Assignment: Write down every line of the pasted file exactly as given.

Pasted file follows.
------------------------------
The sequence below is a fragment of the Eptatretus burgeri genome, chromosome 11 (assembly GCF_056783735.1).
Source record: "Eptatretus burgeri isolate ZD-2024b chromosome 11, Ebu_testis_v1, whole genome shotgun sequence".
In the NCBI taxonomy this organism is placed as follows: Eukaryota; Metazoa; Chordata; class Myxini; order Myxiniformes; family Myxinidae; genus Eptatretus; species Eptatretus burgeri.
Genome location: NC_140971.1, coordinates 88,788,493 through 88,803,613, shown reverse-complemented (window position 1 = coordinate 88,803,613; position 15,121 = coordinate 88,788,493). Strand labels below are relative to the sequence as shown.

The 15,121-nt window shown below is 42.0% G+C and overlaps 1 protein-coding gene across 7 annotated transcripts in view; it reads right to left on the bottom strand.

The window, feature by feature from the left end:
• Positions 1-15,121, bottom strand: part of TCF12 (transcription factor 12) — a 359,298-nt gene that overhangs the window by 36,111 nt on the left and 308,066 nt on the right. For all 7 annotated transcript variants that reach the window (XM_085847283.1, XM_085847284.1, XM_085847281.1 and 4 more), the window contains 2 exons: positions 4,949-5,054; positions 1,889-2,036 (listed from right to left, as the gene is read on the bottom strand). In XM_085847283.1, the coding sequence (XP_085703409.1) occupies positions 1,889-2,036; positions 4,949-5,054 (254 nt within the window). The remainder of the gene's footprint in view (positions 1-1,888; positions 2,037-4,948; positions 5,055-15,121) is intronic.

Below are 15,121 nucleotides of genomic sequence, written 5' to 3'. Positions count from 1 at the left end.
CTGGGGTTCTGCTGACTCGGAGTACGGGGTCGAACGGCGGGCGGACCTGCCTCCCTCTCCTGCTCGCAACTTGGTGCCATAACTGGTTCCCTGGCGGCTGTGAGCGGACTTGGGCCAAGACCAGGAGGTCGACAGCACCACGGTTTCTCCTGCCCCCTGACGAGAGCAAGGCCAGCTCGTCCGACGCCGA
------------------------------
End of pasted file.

The sequence below is a fragment of the Eptatretus burgeri genome, chromosome 11 (assembly GCF_056783735.1).
Source record: "Eptatretus burgeri isolate ZD-2024b chromosome 11, Ebu_testis_v1, whole genome shotgun sequence".
In the NCBI taxonomy this organism is placed as follows: Eukaryota; Metazoa; Chordata; class Myxini; order Myxiniformes; family Myxinidae; genus Eptatretus; species Eptatretus burgeri.
Genome location: NC_140971.1, coordinates 88,788,493 through 88,803,613, shown reverse-complemented (window position 1 = coordinate 88,803,613; position 15,121 = coordinate 88,788,493). Strand labels below are relative to the sequence as shown.

The 15,121-nt window shown below is 42.0% G+C and overlaps 1 protein-coding gene across 7 annotated transcripts in view; it reads right to left on the bottom strand.

The window, feature by feature from the left end:
• Positions 1-15,121, bottom strand: part of TCF12 (transcription factor 12) — a 359,298-nt gene that overhangs the window by 36,111 nt on the left and 308,066 nt on the right. For all 7 annotated transcript variants that reach the window (XM_085847283.1, XM_085847284.1, XM_085847281.1 and 4 more), the window contains 2 exons: positions 4,949-5,054; positions 1,889-2,036 (listed from right to left, as the gene is read on the bottom strand). In XM_085847283.1, the coding sequence (XP_085703409.1) occupies positions 1,889-2,036; positions 4,949-5,054 (254 nt within the window). The remainder of the gene's footprint in view (positions 1-1,888; positions 2,037-4,948; positions 5,055-15,121) is intronic.

Below are 15,121 nucleotides of genomic sequence, written 5' to 3'. Positions count from 1 at the left end.
CTGGGGTTCTGCTGACTCGGAGTACGGGGTCGAACGGCGGGCGGACCTGCCTCCCTCTCCTGCTCGCAACTTGGTGCCATAACTGGTTCCCTGGCGGCTGTGAGCGGACTTGGGCCAAGACCAGGAGGTCGACAGCACCACGGTTTCTCCTGCCCCCTGACGAGAGCAAGGCCAGCTCGTCCGACGCCGA